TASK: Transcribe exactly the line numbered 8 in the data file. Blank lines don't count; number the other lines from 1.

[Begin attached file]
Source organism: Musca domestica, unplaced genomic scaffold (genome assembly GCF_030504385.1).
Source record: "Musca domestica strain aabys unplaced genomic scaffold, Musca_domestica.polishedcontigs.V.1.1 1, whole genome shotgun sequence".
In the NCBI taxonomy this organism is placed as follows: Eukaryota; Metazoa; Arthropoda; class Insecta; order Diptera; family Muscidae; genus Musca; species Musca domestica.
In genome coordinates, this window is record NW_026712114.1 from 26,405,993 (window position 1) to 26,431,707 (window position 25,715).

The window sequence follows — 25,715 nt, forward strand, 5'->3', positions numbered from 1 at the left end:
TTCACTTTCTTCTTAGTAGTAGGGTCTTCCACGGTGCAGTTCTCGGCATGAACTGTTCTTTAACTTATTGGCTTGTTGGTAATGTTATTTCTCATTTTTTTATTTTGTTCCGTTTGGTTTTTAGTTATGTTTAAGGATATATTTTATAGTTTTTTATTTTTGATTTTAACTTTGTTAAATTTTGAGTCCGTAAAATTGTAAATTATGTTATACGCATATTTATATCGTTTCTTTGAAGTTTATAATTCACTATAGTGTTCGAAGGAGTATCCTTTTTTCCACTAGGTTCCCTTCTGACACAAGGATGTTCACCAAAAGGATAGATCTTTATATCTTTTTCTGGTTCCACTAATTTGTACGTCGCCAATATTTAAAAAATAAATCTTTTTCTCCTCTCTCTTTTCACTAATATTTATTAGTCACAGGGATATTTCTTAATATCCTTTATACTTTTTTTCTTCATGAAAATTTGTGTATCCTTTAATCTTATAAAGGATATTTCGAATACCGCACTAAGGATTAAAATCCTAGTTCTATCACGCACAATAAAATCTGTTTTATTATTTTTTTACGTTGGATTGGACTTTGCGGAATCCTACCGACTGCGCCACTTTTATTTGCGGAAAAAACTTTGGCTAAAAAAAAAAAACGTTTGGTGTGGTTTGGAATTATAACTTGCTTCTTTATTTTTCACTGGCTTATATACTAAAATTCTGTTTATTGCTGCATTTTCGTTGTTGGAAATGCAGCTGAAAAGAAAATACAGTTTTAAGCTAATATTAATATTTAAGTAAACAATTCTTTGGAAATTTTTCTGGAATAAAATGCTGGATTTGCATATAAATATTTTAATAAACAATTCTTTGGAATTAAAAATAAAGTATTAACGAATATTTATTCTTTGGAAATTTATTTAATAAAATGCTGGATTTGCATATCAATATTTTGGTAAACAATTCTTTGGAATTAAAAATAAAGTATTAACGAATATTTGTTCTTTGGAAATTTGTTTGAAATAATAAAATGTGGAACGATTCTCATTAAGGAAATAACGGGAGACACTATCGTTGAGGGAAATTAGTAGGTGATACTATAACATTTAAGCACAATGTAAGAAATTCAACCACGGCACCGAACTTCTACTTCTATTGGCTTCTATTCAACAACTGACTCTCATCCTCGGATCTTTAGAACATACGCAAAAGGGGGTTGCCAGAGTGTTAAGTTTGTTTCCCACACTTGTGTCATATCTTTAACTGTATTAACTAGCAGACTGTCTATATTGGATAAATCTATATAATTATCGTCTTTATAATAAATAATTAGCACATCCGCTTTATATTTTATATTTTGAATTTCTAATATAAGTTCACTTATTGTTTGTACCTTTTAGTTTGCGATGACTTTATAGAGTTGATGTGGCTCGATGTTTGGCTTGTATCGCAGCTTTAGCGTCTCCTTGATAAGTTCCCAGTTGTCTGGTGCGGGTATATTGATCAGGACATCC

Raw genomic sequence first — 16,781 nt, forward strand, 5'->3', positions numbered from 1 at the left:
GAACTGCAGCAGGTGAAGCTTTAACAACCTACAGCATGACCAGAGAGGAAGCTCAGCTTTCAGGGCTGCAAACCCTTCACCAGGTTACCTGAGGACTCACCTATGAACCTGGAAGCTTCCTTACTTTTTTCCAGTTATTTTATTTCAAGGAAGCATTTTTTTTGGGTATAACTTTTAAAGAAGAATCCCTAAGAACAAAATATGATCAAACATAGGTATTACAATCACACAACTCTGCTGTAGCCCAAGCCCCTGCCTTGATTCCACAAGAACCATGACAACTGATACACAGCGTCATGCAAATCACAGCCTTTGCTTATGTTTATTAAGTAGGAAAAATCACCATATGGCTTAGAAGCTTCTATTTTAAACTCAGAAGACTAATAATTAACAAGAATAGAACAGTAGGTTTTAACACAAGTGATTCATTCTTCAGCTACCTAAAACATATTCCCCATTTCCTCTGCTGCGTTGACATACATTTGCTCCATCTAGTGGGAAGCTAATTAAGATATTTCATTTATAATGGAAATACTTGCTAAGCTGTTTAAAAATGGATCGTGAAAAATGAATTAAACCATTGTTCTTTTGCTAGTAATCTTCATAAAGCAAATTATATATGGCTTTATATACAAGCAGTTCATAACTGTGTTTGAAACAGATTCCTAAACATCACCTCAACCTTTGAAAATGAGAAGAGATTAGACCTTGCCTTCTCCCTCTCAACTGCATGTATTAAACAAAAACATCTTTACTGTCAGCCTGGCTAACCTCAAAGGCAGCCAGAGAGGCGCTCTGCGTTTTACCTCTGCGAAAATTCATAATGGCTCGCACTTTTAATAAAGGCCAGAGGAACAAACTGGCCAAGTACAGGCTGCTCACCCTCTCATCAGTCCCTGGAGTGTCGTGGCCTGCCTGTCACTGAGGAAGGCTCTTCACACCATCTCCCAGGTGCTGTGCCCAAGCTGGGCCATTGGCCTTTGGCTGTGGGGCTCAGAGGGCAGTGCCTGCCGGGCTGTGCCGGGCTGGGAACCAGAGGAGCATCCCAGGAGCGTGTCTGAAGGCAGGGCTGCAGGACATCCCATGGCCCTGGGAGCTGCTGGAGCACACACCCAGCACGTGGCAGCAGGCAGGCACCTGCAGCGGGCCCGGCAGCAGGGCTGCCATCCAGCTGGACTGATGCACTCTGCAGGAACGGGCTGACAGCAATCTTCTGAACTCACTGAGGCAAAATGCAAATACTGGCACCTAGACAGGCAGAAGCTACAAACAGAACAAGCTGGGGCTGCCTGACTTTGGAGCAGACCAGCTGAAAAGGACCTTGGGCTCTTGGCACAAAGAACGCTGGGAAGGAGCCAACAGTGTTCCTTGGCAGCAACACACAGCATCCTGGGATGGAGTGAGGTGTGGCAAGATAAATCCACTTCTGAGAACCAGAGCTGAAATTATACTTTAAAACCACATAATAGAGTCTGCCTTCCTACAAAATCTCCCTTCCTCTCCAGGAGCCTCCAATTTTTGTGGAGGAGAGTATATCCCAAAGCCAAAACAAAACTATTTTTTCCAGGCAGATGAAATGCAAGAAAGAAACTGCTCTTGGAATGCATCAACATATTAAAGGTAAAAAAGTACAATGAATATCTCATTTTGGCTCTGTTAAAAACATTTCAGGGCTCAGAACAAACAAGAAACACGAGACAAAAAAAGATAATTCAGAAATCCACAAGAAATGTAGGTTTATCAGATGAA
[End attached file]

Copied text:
GAACTGCAGCAGGTGAAGCTTTAACAACCTACAGCATGACCAGAGAGGAAGCTCAGCTTTCAGGGCTGCAAACCCTTCACCAGGTTACCTGAGGACTCACCTATGAACCTGGAAGCTTCCTTACTTTTTTCCAGTTATTTTATTTCAAGGAAGCATTTTTTTTGGGTATAACTTTTAAAGAAGAATCCCTAAGAACAAAATATGATCAAACATAGGTATTACAATCACACAACTCTGCTGTAGCCCAAGCCCCTGCCTTGATTCCACAAGAACCATGACAACTGATACACAGCGTCATGCAAATCACAGCCTTTGCTTATGTTTATTAAGTAGGAAAAATCACCATATGGCTTAGAAGCTTCTATTTTAAACTCAGAAGACTAATAATTAACAAGAATAGAACAGTAGGTTTTAACACAAGTGATTCATTCTTCAGCTACCTAAAACATATTCCCCATTTCCTCTGCTGCGTTGACATACATTTGCTCCATCTAGTGGGAAGCTAATTAAGATATTTCATTTATAATGGAAATACTTGCTAAGCTGTTTAAAAATGGATCGTGAAAAATGAATTAAACCATTGTTCTTTTGCTAGTAATCTTCATAAAGCAAATTATATATGGCTTTATATACAAGCAGTTCATAACTGTGTTTGAAACAGATTCCTAAACATCACCTCAACCTTTGAAAATGAGAAGAGATTAGACCTTGCCTTCTCCCTCTCAACTGCATGTATTAAACAAAAACATCTTTACTGTCAGCCTGGCTAACCTCAAAGGCAGCCAGAGAGGCGCTCTGCGTTTTACCTCTGCGAAAATTCATAATGGCTCGCACTTTTAATAAAGGCCAGAGGAACAAACTGGCCAAGTACAGGCTGCTCACCCTCTCATCAGTCCCTGGAGTGTCGTGGCCTGCCTGTCACTGAGGAAGGCTCTTCACACCATCTCCCAGGTGCTGTGCCCAAGCTGGGCCATTGGCCTTTGGCTGTGGGGCTCAGAGGGCAGTGCCTGCCGGGCTGTGCCGGGCTGGGAACCAGAGGAGCATCCCAGGAGCGTGTCTGAAGGCAGGGCTGCAGGACATCCCATGGCCCTGGGAGCTGCTGGAGCACACACCCAGCACGTGGCAGCAGGCAGGCACCTGCAGCGGGCCCGGCAGCAGGGCTGCCATCCAGCTGGACTGATGCACTCTGCAGGAACGGGCTGACAGCAATCTTCTGAACTCACTGAGGCAAAATGCAAATACTGGCACCTAGACAGGCAGAAGCTACAAACAGAACAAGCTGGGGCTGCCTGACTTTGGAGCAGACCAGCTGAAAAGGACCTTGGGCTCTTGGCACAAAGAACGCTGGGAAGGAGCCAACAGTGTTCCTTGGCAGCAACACACAGCATCCTGGGATGGAGTGAGGTGTGGCAAGATAAATCCACTTCTGAGAACCAGAGCTGAAATTATACTTTAAAACCACATAATAGAGTCTGCCTTCCTACAAAATCTCCCTTCCTCTCCAGGAGCCTCCAATTTTTGTGGAGGAGAGTATATCCCAAAGCCAAAACAAAACTATTTTTTCCAGGCAGATGAAATGCAAGAAAGAAACTGCTCTTGGAATGCATCAACATATTAAAGGTAAAAAAGTACAATGAATATCTCATTTTGGCTCTGTTAAAAACATTTCAGGGCTCAGAACAAACAAGAAACACGAGACAAAAAAAGATAATTCAGAAATCCACAAGAAATGTAGGTTTATCAGATGAA